A popular market breadth indicator, the McClellan oscillator is one of the tools that MoneyShow's To...
How to Trade on Trend Days
09/02/2013 6:00 am EST
It’s important to know what not to do on a trend day so you don’t give back hard-fought profits from trading normal sessions, writes technician Corey Rosenbloom of AfraidToTrade.com.
August 27’s intraday trading session gave us a great example of early recognition and trading tactics on trend days as they develop. Let’s take a brief moment to learn the lessons from this textbook trend day session.
5-min @ES E-mini ‘trend day’ basic chart:
We’ll be using the @ES (S&P 500) and @YM (Dow Mini) futures for examples, but the lesson extends not just to other index futures traders, but index ETFs, or even leveraged index ETFs.
We’re seeing the five-min chart with the 20- and 50-period exponential moving averages (EMAs) and the standard Bollinger Band indicators just to keep it simple.
We generally use the following rules to identify trend days as they develop:
- Watch pre-market news or catalysts (in this case, the escalation in Syria)
- Make a note of Asian/European Markets and pre-market US futures (large gap down)
- Make a note of any large opening gap (a large gap increases the odds of a trend day developing)
- Monitor the first hour’s price action for any fill of the gap (no fill also increases the odds of a trend day)
With a trend day likely in motion, the trading strategies should be simple and focused on price—mainly trading pro-trend retracements or “flag” set-ups and avoiding all reversal/fade trades.
Depending on your risk-tolerance or experience, a retracement trade entry triggers one of two ways:
- Aggressive traders short-sell INTO a falling 20- or 50-EMA (or trendline)
- Conservative traders short-sell on a BREAK under a rising ‘flag’ trendline or five-min reversal candle low
On the charts, aggressive entries are labeled as “A” while conservative entries have the “C” label.
Similarly, your stop-loss strategy will depend on your risk-tolerance and experience level.
- Aggressive traders can trail a stop further away from entry, between the 20/50 EMA or above the 50 EMA.
- Conservative traders tend to place a stop—and trail it—just above the falling 20 EMA.
Finally, the target or ‘profit exit’ strategy also depends on your individual risk tolerance:
- Aggressive traders tend to hold as long as possible, exiting on a break above a falling trendline or reversal candle high.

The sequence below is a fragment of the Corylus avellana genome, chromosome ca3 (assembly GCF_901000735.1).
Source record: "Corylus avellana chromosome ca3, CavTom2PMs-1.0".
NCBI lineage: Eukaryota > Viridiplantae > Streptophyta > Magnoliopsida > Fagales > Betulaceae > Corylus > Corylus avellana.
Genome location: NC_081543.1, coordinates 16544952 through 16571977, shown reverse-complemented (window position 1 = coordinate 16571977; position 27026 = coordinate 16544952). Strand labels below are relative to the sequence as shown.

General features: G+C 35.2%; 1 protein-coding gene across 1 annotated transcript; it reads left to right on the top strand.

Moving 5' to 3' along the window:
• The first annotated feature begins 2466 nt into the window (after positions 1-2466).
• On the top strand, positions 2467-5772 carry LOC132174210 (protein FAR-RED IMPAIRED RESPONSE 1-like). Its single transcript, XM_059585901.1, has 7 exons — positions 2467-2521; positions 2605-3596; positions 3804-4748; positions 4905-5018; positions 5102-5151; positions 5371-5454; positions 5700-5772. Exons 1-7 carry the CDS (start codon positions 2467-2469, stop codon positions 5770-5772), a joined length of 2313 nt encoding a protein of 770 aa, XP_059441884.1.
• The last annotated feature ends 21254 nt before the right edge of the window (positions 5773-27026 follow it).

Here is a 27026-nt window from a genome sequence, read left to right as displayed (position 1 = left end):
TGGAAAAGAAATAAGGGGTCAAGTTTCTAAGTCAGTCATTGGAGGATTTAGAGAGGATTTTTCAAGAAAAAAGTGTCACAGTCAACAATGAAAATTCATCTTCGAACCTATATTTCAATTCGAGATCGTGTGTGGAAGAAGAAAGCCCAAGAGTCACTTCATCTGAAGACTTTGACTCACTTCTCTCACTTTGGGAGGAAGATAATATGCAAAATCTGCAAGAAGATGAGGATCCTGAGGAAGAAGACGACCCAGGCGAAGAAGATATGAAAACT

- Conservative traders may exit on a ‘poke’ outside the lower Bollinger Band or test of the prior price swing low.
Some aggressive traders hold a core position as long as price continues to trade under the 20 EMA (exit near close).
We can see four clean examples of this method on the @ES (above) and @YM (below) 5-min charts:
One of the powerful drivers of a trend day is the sudden shock to the system and large-scale shift in the supply/demand relationship. That’s why fade or reversal strategies tend to fail spectacularly on trend days.
Perversely, traders who fight or fade a trend day often help propel the trend in motion with their stop-losses—it’s very important to understand this fact.
Though trend days aren’t as common as normal or range days, it’s important to know what NOT to do on a trend day so you don’t give back hard-fought profits from trading ‘normal’ sessions.
Building on that foundation, we can apply simple retracement or pro-trend strategies as long as the trend day continues, which objectively would be as long as price remains ‘trending’ beneath the 50 EMA on a five-min chart.
A breakthrough above the 50 EMA tends to trigger a “rounded reversal,” but that’s a whole other topic for later.
By Corey Rosenbloom, CMT, Trader and Blogger, AfraidToTrade.com
Related Articles on TRADING
While fundamentalists delve into economic and financial data to analyze the market, technicians emp...
Being able to determine market direction is a trader’s most important skill, writes Markus He...
Markus Heitkoetter discusses reward/risk ratios and winning percentage, and why determining the dir...